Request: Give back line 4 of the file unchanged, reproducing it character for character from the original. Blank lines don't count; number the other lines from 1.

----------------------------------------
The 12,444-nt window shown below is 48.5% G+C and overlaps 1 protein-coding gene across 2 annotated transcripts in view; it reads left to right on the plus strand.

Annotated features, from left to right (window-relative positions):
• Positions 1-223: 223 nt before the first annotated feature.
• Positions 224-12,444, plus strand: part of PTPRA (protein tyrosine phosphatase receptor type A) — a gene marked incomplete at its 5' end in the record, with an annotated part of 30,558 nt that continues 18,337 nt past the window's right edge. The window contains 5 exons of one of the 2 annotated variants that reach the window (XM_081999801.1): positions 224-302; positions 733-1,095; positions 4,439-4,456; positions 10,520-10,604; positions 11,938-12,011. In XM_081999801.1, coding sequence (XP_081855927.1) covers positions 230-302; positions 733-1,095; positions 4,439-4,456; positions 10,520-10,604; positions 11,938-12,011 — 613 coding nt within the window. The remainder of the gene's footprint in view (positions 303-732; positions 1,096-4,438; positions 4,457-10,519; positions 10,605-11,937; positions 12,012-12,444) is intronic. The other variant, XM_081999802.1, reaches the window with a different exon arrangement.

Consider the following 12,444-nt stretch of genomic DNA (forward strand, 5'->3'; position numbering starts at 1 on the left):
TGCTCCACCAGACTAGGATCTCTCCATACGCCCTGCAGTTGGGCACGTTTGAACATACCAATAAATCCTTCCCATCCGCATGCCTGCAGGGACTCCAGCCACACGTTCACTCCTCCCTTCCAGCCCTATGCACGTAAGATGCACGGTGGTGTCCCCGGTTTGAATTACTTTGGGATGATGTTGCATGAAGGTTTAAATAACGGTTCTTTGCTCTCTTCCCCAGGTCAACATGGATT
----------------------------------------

• Positions 224-12,444, plus strand: part of PTPRA (protein tyrosine phosphatase receptor type A) — a gene marked incomplete at its 5' end in the record, with an annotated part of 30,558 nt that continues 18,337 nt past the window's right edge. The window contains 5 exons of one of the 2 annotated variants that reach the window (XM_081999801.1): positions 224-302; positions 733-1,095; positions 4,439-4,456; positions 10,520-10,604; positions 11,938-12,011. In XM_081999801.1, coding sequence (XP_081855927.1) covers positions 230-302; positions 733-1,095; positions 4,439-4,456; positions 10,520-10,604; positions 11,938-12,011 — 613 coding nt within the window. The remainder of the gene's footprint in view (positions 303-732; positions 1,096-4,438; positions 4,457-10,519; positions 10,605-11,937; positions 12,012-12,444) is intronic. The other variant, XM_081999802.1, reaches the window with a different exon arrangement.